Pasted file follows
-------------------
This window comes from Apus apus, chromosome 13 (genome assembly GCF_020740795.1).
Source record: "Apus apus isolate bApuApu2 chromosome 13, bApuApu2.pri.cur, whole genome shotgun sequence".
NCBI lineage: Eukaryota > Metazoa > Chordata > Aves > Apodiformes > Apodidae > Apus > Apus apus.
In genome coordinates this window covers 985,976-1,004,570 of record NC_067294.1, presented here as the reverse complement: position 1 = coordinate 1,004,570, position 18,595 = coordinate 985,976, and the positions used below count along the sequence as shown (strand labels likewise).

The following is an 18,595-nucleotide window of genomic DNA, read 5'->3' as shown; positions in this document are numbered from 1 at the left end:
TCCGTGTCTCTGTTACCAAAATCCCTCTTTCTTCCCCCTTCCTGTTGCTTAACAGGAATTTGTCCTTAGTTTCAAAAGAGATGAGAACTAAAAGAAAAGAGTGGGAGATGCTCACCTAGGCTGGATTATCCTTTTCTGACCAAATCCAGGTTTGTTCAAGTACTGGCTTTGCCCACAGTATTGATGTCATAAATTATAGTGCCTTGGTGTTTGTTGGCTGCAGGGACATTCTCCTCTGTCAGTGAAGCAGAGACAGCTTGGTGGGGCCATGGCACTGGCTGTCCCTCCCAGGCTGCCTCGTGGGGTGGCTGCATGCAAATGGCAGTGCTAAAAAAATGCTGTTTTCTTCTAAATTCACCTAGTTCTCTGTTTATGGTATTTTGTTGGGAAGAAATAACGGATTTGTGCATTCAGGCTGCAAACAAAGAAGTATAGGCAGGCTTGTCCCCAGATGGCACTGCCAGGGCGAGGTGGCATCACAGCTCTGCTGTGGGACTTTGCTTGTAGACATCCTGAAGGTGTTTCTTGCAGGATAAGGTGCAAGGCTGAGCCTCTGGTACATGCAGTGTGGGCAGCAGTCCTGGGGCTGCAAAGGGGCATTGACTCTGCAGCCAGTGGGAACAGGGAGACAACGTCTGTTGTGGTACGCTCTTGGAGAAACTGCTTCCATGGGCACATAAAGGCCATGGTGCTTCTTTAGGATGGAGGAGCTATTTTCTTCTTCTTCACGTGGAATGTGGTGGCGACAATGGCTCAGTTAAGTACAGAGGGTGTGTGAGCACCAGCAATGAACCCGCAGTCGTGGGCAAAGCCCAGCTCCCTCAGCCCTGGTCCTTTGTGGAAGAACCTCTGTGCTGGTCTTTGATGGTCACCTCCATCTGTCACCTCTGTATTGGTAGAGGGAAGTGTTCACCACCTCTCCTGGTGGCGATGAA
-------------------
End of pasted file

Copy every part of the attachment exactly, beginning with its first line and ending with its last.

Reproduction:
This window comes from Apus apus, chromosome 13 (genome assembly GCF_020740795.1).
Source record: "Apus apus isolate bApuApu2 chromosome 13, bApuApu2.pri.cur, whole genome shotgun sequence".
NCBI lineage: Eukaryota > Metazoa > Chordata > Aves > Apodiformes > Apodidae > Apus > Apus apus.
In genome coordinates this window covers 985,976-1,004,570 of record NC_067294.1, presented here as the reverse complement: position 1 = coordinate 1,004,570, position 18,595 = coordinate 985,976, and the positions used below count along the sequence as shown (strand labels likewise).

The following is an 18,595-nucleotide window of genomic DNA, read 5'->3' as shown; positions in this document are numbered from 1 at the left end:
TCCGTGTCTCTGTTACCAAAATCCCTCTTTCTTCCCCCTTCCTGTTGCTTAACAGGAATTTGTCCTTAGTTTCAAAAGAGATGAGAACTAAAAGAAAAGAGTGGGAGATGCTCACCTAGGCTGGATTATCCTTTTCTGACCAAATCCAGGTTTGTTCAAGTACTGGCTTTGCCCACAGTATTGATGTCATAAATTATAGTGCCTTGGTGTTTGTTGGCTGCAGGGACATTCTCCTCTGTCAGTGAAGCAGAGACAGCTTGGTGGGGCCATGGCACTGGCTGTCCCTCCCAGGCTGCCTCGTGGGGTGGCTGCATGCAAATGGCAGTGCTAAAAAAATGCTGTTTTCTTCTAAATTCACCTAGTTCTCTGTTTATGGTATTTTGTTGGGAAGAAATAACGGATTTGTGCATTCAGGCTGCAAACAAAGAAGTATAGGCAGGCTTGTCCCCAGATGGCACTGCCAGGGCGAGGTGGCATCACAGCTCTGCTGTGGGACTTTGCTTGTAGACATCCTGAAGGTGTTTCTTGCAGGATAAGGTGCAAGGCTGAGCCTCTGGTACATGCAGTGTGGGCAGCAGTCCTGGGGCTGCAAAGGGGCATTGACTCTGCAGCCAGTGGGAACAGGGAGACAACGTCTGTTGTGGTACGCTCTTGGAGAAACTGCTTCCATGGGCACATAAAGGCCATGGTGCTTCTTTAGGATGGAGGAGCTATTTTCTTCTTCTTCACGTGGAATGTGGTGGCGACAATGGCTCAGTTAAGTACAGAGGGTGTGTGAGCACCAGCAATGAACCCGCAGTCGTGGGCAAAGCCCAGCTCCCTCAGCCCTGGTCCTTTGTGGAAGAACCTCTGTGCTGGTCTTTGATGGTCACCTCCATCTGTCACCTCTGTATTGGTAGAGGGAAGTGTTCACCACCTCTCCTGGTGGCGATGAA